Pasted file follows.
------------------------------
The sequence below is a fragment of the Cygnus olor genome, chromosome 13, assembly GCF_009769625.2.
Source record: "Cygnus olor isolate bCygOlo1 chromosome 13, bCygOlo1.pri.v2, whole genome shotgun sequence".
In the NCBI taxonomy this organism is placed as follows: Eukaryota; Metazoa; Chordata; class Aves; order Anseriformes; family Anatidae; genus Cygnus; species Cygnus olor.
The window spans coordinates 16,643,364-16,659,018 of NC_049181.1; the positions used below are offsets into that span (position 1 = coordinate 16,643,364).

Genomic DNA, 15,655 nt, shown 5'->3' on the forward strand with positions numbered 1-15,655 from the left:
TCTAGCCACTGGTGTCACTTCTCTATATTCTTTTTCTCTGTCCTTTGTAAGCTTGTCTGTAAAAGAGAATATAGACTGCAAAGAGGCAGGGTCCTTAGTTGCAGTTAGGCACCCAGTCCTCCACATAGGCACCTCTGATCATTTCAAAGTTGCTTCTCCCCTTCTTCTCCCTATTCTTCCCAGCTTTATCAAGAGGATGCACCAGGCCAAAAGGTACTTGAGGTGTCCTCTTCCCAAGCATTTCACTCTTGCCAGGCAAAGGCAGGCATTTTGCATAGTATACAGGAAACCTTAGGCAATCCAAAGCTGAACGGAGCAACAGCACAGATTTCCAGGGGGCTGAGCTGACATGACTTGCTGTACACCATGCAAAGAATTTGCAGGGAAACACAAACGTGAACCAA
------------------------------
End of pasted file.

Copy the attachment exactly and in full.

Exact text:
The sequence below is a fragment of the Cygnus olor genome, chromosome 13, assembly GCF_009769625.2.
Source record: "Cygnus olor isolate bCygOlo1 chromosome 13, bCygOlo1.pri.v2, whole genome shotgun sequence".
In the NCBI taxonomy this organism is placed as follows: Eukaryota; Metazoa; Chordata; class Aves; order Anseriformes; family Anatidae; genus Cygnus; species Cygnus olor.
The window spans coordinates 16,643,364-16,659,018 of NC_049181.1; the positions used below are offsets into that span (position 1 = coordinate 16,643,364).

Genomic DNA, 15,655 nt, shown 5'->3' on the forward strand with positions numbered 1-15,655 from the left:
TCTAGCCACTGGTGTCACTTCTCTATATTCTTTTTCTCTGTCCTTTGTAAGCTTGTCTGTAAAAGAGAATATAGACTGCAAAGAGGCAGGGTCCTTAGTTGCAGTTAGGCACCCAGTCCTCCACATAGGCACCTCTGATCATTTCAAAGTTGCTTCTCCCCTTCTTCTCCCTATTCTTCCCAGCTTTATCAAGAGGATGCACCAGGCCAAAAGGTACTTGAGGTGTCCTCTTCCCAAGCATTTCACTCTTGCCAGGCAAAGGCAGGCATTTTGCATAGTATACAGGAAACCTTAGGCAATCCAAAGCTGAACGGAGCAACAGCACAGATTTCCAGGGGGCTGAGCTGACATGACTTGCTGTACACCATGCAAAGAATTTGCAGGGAAACACAAACGTGAACCAA